President Joe Biden said Monday that he expects the US will soon be able to vaccinate 1.5 million people a day, raising the bar by roughly 500,000 more vaccinations than its target of 1 million per day in his first 100 days in office. He said that the US could surpass that initial target in about three weeks.
“I’m quite confident that we will be in a position within the next three weeks or so to be vaccinating people at the range of 1 million a day or in excess of that,” he told reporters, clarifying that he was referring to 100 million shots, not necessarily 100 million people, since some of the vaccines require more than one shot.
Biden said the key factors in ramping up vaccinations are having enough vaccine, having enough syringes and other necessary equipment and having enough people administering them. He said his administration is working to produce additional vaccinators — people who can administer the vaccine.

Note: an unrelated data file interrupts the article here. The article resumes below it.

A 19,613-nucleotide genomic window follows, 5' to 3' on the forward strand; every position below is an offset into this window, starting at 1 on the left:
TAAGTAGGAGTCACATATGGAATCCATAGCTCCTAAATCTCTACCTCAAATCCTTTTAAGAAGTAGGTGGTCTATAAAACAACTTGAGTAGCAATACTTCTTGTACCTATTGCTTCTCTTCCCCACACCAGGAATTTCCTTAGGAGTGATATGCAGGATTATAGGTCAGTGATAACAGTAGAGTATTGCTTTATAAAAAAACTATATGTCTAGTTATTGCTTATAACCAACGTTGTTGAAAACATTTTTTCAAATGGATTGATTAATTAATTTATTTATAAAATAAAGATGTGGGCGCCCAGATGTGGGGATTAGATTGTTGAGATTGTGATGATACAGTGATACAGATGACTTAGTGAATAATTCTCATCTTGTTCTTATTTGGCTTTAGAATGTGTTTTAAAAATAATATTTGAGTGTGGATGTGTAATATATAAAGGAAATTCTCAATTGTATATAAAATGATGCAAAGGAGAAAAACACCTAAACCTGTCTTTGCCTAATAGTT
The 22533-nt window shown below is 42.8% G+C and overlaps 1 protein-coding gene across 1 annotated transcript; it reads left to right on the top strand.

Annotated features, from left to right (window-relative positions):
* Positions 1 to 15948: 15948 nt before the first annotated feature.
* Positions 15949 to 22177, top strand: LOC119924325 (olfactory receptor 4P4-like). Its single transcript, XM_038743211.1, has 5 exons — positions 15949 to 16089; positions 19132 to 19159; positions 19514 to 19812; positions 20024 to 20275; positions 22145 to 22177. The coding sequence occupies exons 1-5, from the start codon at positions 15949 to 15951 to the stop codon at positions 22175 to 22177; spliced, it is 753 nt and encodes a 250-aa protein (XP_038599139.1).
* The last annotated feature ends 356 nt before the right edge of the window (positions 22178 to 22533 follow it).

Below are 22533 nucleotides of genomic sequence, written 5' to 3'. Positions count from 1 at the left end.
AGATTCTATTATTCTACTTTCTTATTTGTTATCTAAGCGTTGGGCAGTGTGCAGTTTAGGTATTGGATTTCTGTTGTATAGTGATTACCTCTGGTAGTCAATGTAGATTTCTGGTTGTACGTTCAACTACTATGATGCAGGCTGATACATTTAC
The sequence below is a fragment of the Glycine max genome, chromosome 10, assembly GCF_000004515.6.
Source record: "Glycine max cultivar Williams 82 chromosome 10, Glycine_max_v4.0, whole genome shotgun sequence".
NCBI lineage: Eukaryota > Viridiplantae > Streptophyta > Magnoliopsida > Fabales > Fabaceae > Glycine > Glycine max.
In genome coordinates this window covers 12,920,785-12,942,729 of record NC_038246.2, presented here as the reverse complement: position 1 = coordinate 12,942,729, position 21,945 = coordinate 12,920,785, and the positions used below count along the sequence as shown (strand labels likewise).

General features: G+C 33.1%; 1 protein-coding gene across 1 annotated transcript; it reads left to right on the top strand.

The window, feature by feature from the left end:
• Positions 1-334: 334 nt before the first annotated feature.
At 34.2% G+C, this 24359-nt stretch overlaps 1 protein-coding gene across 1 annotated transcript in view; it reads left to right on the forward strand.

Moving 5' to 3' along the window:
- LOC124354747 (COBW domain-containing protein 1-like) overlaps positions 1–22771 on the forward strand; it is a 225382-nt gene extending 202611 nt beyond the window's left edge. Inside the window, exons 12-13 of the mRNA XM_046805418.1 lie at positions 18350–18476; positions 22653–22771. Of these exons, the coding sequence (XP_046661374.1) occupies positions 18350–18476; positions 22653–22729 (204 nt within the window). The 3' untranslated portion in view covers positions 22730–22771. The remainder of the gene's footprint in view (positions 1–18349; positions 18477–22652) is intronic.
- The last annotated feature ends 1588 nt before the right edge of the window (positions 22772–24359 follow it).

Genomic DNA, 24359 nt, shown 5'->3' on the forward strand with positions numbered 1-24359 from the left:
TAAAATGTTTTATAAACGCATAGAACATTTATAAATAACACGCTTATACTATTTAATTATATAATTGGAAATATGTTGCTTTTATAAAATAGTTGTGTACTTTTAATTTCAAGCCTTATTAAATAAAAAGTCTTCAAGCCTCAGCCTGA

“I think with the grace of God, the goodwill of the neighbor and the creek not rising, as the old saying goes, I think we may be able to get that to 1.5 million a day, rather than 1 million a day,” he said.
Scaling up: Biden’s announcement came the same day that officials for Pfizer and Moderna said it will take time to scale up manufacturing for their vaccines.
Moderna President Dr. Stephen Hoge relayed that vaccine makers have an obligation to maintain quality and consistency as they scale up capacity.
“That’s the frustrating thing about scaling up,” Hoge said.
The increase in vaccinations will not necessarily move the target timeline for getting vaccines to anyone in the US who wants one.
The President said that he thinks anyone who wants a vaccine will be able to get it by this spring, a target date similar to one set under the Trump administration.
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